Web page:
Bus manufacturer settles government contract fraud case

A nonprofit group said Thursday it has settled a fraud complaint it filed against New Flyer of America, a bus manufacturer that is a major government contractor in California.

The nonprofit, Jobs to Move America, accused New Flyer in 2018 of failing to meet the company’s commitment to create several dozen jobs above a certain rate of pay when she won a contract for hundreds of buses with the Los Angeles County Metropolitan Transportation Authority.

According to the legal complaint, which was filed on behalf of the transportation agency and the state of California, the company claimed it would create more than 50 full-time positions at a factory in Ontario, California. , more than 90% of whom would pay at least $18.35 per hour. But documentation discovered by Jobs to Move America indicated that most workers were earning $17 an hour or less at the start of the contract. The suit also accused New Flyer of submitting false information to LA Metro about workers’ benefits.

New Flyer does not admit wrongdoing and will pay $7 million to settle the case, which will likely be split evenly between LA Metro and Jobs to Move America after deducting expenses such as attorneys’ fees. Madeline Janis, the nonprofit’s executive director, said she plans to distribute some of the money to workers who had been employed by New Flyer in California.

The company also agreed to adopt measures to help ensure better compliance in future contracts with LA Metro, including designating a company official trained in payroll and benefits tracking to oversee compliance.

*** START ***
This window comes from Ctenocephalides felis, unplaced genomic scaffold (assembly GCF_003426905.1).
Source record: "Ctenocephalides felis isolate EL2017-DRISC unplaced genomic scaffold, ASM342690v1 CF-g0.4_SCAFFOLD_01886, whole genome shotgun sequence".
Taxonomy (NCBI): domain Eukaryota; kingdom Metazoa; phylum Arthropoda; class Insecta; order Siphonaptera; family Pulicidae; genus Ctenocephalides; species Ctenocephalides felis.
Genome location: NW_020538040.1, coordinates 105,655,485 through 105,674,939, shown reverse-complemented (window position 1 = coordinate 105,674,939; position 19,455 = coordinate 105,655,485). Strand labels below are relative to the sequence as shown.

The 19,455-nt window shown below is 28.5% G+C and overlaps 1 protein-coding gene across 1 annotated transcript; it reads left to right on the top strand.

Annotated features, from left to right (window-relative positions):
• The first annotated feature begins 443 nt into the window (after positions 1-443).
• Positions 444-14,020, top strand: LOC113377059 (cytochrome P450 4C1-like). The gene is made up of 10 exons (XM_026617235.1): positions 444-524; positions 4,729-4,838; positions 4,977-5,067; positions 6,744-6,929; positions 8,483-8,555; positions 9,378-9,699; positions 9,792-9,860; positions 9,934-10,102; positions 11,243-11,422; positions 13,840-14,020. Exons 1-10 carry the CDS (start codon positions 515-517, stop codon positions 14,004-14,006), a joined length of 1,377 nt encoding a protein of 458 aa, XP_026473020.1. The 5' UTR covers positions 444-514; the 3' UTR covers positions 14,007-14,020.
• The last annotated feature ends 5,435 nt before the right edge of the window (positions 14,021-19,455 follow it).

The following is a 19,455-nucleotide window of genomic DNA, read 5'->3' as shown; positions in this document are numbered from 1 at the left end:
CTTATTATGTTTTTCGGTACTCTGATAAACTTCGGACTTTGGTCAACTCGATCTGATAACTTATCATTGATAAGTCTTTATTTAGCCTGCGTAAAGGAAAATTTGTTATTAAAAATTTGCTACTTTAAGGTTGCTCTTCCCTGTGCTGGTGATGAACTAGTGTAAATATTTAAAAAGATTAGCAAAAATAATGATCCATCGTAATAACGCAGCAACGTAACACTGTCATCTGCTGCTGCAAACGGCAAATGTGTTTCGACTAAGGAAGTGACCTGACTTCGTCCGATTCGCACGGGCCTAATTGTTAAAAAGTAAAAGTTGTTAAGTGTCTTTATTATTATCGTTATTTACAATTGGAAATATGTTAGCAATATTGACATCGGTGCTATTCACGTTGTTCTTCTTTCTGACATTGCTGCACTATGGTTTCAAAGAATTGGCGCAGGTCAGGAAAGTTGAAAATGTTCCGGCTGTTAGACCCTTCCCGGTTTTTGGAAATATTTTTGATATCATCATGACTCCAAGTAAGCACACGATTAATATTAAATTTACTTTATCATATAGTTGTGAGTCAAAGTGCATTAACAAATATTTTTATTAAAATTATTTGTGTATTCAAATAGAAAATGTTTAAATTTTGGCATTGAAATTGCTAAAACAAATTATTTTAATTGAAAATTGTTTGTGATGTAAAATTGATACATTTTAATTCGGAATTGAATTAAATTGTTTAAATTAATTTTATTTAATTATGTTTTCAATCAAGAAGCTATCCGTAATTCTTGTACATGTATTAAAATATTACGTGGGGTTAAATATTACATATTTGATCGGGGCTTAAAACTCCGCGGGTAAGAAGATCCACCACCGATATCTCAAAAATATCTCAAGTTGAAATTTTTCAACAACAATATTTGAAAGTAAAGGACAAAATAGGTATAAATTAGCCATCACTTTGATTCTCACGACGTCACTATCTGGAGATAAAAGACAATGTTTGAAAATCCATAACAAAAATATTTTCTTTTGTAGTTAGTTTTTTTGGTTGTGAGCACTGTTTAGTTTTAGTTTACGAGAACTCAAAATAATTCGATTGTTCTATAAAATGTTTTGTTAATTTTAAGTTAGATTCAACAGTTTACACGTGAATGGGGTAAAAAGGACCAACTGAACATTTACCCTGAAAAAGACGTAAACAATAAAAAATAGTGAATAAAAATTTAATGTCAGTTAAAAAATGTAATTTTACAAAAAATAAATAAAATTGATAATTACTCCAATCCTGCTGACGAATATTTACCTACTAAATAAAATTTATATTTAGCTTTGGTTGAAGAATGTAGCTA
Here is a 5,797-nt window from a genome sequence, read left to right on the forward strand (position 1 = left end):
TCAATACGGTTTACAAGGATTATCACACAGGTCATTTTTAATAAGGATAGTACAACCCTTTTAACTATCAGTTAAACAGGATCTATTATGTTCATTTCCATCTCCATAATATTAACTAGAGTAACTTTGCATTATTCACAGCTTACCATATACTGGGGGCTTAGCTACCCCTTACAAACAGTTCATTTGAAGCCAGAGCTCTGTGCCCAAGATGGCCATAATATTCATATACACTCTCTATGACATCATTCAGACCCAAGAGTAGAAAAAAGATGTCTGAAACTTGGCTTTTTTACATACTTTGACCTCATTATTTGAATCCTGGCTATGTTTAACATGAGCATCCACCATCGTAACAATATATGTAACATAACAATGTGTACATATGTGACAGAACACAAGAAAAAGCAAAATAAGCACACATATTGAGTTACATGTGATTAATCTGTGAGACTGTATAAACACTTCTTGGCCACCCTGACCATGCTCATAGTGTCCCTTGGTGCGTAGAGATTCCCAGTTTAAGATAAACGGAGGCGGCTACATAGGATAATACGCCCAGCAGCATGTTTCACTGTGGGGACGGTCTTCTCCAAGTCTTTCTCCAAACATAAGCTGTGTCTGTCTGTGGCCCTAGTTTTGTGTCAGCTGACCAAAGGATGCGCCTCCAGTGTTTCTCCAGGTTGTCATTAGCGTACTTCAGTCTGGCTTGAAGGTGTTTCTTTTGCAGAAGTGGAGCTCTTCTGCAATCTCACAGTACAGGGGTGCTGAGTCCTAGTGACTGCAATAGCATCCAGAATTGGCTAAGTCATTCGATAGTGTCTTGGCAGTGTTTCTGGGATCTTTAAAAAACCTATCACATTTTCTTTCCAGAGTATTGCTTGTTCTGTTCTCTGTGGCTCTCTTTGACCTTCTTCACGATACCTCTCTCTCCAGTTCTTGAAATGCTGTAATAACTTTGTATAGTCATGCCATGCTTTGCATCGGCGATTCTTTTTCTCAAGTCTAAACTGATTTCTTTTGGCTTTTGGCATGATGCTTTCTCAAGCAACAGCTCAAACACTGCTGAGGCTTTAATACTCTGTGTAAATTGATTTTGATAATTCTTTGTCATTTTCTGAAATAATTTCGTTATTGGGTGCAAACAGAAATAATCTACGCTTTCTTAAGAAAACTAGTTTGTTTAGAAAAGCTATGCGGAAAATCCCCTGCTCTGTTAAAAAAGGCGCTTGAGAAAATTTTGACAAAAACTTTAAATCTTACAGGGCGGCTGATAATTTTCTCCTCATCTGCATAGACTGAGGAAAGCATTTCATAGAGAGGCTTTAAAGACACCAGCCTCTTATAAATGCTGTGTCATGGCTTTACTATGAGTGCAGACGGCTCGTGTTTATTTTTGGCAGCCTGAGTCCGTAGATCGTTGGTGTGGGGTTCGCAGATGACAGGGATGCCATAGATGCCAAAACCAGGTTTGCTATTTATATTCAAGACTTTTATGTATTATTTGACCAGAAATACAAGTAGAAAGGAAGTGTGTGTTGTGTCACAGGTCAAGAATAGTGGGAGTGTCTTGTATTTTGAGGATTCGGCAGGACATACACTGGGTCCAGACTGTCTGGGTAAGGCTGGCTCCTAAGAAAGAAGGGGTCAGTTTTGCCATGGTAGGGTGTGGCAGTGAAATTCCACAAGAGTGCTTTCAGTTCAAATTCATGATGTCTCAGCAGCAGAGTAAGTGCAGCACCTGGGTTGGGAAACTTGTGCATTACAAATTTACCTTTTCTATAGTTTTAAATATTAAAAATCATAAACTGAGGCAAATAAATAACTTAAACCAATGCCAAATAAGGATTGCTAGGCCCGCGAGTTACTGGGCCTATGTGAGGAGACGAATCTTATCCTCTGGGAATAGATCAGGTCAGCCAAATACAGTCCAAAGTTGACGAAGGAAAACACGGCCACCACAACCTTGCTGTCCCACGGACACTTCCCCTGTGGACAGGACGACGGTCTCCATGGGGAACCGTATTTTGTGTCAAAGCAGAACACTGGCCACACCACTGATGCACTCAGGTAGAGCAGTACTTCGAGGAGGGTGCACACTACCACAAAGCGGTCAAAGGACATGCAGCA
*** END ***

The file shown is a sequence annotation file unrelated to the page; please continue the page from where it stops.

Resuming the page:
In recent decades, government agencies have awarded contracts to contractors on the condition that they produce a certain number of jobs or pay certain wages and benefits, but enforcing these commitments can be difficult.

As part of the settlement, New Flyer has agreed to enact a so-called community benefits agreement that applies to its plant in Ontario, California, and a plant in Anniston, Alabama.

As part of the benefits deal, which Ms Janis said was the first of its kind in the Deep South, the company said it would ensure that 45% of new factory hires were from historically disadvantaged groups, including black and aboriginal people, women and veterans. The company is committed to reserving at least 20% of promotions in each plant for members of these groups.

“I pinch myself that we have come to this point,” Ms Janis said in an email. “It’s pretty amazing to have the opportunity to work with a company to build true racial equity for factories in the Deep South.”

Jobs to Move America had highlighted a worker survey by an Alabama A&M University professor showing that, on average, New Flyer was paying white workers significantly more than black workers at the Alabama plant. The company had said that all employees with the same grade and seniority were paid the same.

The benefits agreement also requires the company to set up various training programs, such as one that teaches workers to perform metal, mechanical and electrical work, and to allow an independent community group to work. help workers file complaints of discrimination and harassment.

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